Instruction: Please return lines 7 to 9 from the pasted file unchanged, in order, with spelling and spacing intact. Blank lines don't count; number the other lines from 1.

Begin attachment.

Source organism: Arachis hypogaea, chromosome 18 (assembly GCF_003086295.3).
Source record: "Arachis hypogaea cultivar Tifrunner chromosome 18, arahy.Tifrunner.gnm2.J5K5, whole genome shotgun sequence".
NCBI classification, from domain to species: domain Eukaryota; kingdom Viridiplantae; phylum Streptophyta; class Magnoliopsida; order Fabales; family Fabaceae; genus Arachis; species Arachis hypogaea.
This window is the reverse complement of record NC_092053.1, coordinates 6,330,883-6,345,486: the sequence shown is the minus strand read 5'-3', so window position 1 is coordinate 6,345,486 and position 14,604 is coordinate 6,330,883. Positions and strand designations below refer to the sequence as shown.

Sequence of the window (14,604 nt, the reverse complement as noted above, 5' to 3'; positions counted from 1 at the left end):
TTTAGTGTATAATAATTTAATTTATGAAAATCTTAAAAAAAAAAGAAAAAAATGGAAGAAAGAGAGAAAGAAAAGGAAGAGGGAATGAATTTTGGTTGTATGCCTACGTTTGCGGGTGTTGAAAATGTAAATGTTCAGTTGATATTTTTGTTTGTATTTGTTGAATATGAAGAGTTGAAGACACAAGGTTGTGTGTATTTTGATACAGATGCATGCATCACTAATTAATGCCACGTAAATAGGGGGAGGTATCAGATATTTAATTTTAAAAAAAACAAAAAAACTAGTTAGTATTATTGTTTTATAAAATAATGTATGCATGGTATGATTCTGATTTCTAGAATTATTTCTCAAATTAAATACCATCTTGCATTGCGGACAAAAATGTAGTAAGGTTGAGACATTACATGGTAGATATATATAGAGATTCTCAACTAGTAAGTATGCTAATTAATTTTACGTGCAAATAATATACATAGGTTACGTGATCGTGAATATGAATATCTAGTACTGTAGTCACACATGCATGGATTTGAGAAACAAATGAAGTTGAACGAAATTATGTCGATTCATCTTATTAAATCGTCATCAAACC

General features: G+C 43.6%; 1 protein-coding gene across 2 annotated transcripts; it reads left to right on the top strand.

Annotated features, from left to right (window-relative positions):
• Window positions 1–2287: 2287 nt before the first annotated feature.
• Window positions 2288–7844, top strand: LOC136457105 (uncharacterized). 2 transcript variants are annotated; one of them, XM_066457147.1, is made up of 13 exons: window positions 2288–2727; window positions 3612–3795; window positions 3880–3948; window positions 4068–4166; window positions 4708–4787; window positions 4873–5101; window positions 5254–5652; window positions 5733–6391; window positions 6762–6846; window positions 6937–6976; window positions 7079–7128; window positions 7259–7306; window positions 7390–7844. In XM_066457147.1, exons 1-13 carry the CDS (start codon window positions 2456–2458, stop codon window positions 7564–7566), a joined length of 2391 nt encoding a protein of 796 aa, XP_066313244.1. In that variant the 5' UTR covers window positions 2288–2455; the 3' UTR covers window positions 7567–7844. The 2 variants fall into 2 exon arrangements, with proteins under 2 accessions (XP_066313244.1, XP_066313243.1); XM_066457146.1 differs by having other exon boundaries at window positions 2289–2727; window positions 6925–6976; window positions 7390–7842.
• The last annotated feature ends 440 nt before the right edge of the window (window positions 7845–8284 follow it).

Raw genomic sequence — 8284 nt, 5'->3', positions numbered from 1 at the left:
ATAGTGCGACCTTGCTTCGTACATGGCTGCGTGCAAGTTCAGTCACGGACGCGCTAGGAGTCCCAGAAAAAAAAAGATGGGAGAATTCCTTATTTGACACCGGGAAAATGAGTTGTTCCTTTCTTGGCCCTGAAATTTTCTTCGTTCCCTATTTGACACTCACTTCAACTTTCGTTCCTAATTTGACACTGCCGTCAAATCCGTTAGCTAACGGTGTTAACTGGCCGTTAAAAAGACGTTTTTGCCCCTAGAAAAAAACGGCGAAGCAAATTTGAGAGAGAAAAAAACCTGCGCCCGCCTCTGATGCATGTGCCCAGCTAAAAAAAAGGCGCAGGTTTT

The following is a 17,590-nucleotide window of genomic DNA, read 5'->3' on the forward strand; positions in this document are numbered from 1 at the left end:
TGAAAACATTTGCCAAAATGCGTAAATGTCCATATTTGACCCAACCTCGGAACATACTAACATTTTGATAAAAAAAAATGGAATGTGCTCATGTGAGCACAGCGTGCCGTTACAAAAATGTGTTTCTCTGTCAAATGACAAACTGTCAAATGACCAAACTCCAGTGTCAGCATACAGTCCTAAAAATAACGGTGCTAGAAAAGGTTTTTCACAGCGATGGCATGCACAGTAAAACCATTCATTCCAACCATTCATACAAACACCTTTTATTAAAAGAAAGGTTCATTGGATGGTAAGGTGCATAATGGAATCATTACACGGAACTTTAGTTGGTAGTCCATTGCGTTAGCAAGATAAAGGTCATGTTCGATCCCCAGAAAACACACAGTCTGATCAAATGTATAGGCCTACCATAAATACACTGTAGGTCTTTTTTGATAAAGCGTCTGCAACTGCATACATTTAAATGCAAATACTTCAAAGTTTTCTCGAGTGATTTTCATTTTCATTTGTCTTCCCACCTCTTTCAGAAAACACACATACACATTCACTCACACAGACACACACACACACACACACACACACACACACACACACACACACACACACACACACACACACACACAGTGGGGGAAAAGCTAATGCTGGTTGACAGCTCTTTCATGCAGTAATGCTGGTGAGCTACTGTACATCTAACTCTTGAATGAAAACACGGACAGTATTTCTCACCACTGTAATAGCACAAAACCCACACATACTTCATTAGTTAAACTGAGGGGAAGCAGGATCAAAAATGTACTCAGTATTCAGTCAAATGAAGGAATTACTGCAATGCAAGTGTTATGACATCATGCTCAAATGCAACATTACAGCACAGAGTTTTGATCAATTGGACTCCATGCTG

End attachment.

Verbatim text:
General features: G+C 43.6%; 1 protein-coding gene across 2 annotated transcripts; it reads left to right on the top strand.

Annotated features, from left to right (window-relative positions):
• Window positions 1–2287: 2287 nt before the first annotated feature.